A Bedford Woman Draws
a Prize.

Mrs. Martha Laird Receives the Pleasing Intelligence of Her Good Luck. - Jim Snyder Also Fortunate.

Mrs. Martha Laird, 81 years of age, was among the ones to draw a big prize in the land opening, land, valued at over $4,000. Her son, O.D. Laird, was present and filed for his mother. Her many friends will rejoice with Mrs. Laird in her good fortune. Her number was 338.
Jim Snyder was also a lucky Bedford man. The second day he drew number 628, valued at over $3,000. Up to yesterday the following Bedford people had drawn farms: Alonzo B. VanSickle, Fransis Ray, Harrison Hatfield and Clarence O. Pool, two boys formerly of Bedford but now of Oklahoma, appear among the lucky ones. No other Taylor county person has drawn a prize up to this date.
Still there is plenty of time and enough land to give some of them a chance yet. It seems remarkable that Bedford people should be so lucky. LATER.- Ellsworth Foreman is another lucky Bedfordite.
James R. Woods, who drew claim No. 1 in the Lawton district, said to be worth $40,000, lives at Weatherford, Oka., where he is employed as a clerk in a hardware store of his father-in-law, C. Kimmell, of El Reno. This is an instance of fortune knocking at a poor man's door and finding him at home. He is married.
The secretary of the interior ridicules the statement that the first drawers of the homestead could dispose of them for thousands of dollars. "The lands are for actual homestead entry only," he said. "The party trying to dispose of them in speculation will find himself in the meshes of the law, and any person buying such claims is merely throwing away his money. Every one should be warned against attempting to make a deal of this kind. The records kept by the government will be perfect, and the identification of the actual allottees will be complete. There will be absolutely no way in which profits can be made by speculating in these entries. Both seller and buyer should know that such an effort will result in loss to both parties."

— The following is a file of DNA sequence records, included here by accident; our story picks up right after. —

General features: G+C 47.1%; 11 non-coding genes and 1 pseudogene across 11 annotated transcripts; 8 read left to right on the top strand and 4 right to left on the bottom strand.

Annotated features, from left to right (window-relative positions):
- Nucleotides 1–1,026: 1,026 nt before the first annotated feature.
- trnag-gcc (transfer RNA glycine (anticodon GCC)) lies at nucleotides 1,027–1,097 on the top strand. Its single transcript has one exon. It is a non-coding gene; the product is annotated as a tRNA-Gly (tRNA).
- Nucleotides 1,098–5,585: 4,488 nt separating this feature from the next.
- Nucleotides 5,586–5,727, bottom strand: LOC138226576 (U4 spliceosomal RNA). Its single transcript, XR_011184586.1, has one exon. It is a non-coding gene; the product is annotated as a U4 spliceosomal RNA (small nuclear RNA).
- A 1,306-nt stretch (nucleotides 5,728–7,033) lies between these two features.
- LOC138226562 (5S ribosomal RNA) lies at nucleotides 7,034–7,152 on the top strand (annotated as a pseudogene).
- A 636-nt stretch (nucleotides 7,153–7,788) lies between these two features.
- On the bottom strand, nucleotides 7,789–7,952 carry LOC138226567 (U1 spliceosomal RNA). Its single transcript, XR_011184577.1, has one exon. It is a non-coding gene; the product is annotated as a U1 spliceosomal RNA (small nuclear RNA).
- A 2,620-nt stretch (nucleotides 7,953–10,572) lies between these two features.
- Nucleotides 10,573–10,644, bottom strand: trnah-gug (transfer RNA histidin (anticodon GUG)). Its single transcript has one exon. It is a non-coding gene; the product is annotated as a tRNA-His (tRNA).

The lucky ones will be required to pay $1.25 per acre for 160 acres, or $200 in all, before they get title to the homestead. This will make an aggregate of $2,600,000. The government paid the Indians $2,000,000 for the property. Each Indian also had 160 acres reserved for him. The government is now distributing to the Indians $500,000 of the purchase price. The remaining $1,500,000 is to be held in the treasury for them. As there are only 4,000 of the Indians, each will be the owner of 160 acres of land, have $125 in cash and $375 held in trust for him, making these Indians the richest people per capita in the world. The Indians will also have 500,000 acres of grazing land reserved for their use. The department has reserved county seat court house sites in each of the three counties into which the reservation has been divided, and has taken care that there shall be no speculation in town lots.

The Bedford Free Press, August 1, 1901